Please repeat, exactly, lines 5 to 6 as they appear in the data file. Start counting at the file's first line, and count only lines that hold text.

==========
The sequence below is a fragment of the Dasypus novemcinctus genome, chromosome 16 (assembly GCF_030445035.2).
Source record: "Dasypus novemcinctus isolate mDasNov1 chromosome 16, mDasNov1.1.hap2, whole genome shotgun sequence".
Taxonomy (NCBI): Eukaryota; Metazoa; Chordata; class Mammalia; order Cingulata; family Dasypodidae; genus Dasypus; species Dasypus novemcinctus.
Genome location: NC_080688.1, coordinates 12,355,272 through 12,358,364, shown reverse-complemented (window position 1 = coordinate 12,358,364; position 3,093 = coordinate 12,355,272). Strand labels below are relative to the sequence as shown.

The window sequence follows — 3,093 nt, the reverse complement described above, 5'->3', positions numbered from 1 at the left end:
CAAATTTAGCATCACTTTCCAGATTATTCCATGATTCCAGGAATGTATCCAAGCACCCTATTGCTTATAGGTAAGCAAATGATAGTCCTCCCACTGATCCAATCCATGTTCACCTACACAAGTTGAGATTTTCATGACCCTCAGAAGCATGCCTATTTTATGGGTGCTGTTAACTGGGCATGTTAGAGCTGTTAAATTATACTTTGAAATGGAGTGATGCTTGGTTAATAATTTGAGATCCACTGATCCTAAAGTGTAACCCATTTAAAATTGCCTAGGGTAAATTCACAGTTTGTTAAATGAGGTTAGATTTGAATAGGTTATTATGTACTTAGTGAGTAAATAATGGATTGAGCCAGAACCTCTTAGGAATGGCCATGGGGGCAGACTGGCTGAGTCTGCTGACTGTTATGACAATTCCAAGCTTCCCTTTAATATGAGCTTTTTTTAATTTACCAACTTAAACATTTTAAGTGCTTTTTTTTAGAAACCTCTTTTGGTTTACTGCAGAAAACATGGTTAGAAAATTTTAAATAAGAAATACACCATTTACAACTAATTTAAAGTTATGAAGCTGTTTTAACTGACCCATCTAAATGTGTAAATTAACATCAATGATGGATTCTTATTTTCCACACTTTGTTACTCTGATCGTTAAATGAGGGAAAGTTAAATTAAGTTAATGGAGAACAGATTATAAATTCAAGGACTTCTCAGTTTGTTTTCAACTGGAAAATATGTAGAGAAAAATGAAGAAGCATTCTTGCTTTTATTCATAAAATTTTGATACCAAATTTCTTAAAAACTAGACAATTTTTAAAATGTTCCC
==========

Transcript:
The window sequence follows — 3,093 nt, the reverse complement described above, 5'->3', positions numbered from 1 at the left end:
CAAATTTAGCATCACTTTCCAGATTATTCCATGATTCCAGGAATGTATCCAAGCACCCTATTGCTTATAGGTAAGCAAATGATAGTCCTCCCACTGATCCAATCCATGTTCACCTACACAAGTTGAGATTTTCATGACCCTCAGAAGCATGCCTATTTTATGGGTGCTGTTAACTGGGCATGTTAGAGCTGTTAAATTATACTTTGAAATGGAGTGATGCTTGGTTAATAATTTGAGATCCACTGATCCTAAAGTGTAACCCATTTAAAATTGCCTAGGGTAAATTCACAGTTTGTTAAATGAGGTTAGATTTGAATAGGTTATTATGTACTTAGTGAGTAAATAATGGATTGAGCCAGAACCTCTTAGGAATGGCCATGGGGGCAGACTGGCTGAGTCTGCTGACTGTTATGACAATTCCAAGCTTCCCTTTAATATGAGCTTTTTTTAATTTACCAACTTAAACATTTTAAGTGCTTTTTTTTAGAAACCTCTTTTGGTTTACTGCAGAAAACATGGTTAGAAAATTTTAAATAAGAAATACACCATTTACAACTAATTTAAAGTTATGAAGCTGTTTTAACTGACCCATCTAAATGTGTAAATTAACATCAATGATGGATTCTTATTTTCCACACTTTGTTACTCTGATCGTTAAATGAGGGAAAGTTAAATTAAGTTAATGGAGAACAGATTATAAATTCAAGGACTTCTCAGTTTGTTTTCAACTGGAAAATATGTAGAGAAAAATGAAGAAGCATTCTTGCTTTTATTCATAAAATTTTGATACCAAATTTCTTAAAAACTAGACAATTTTTAAAATGTTCCC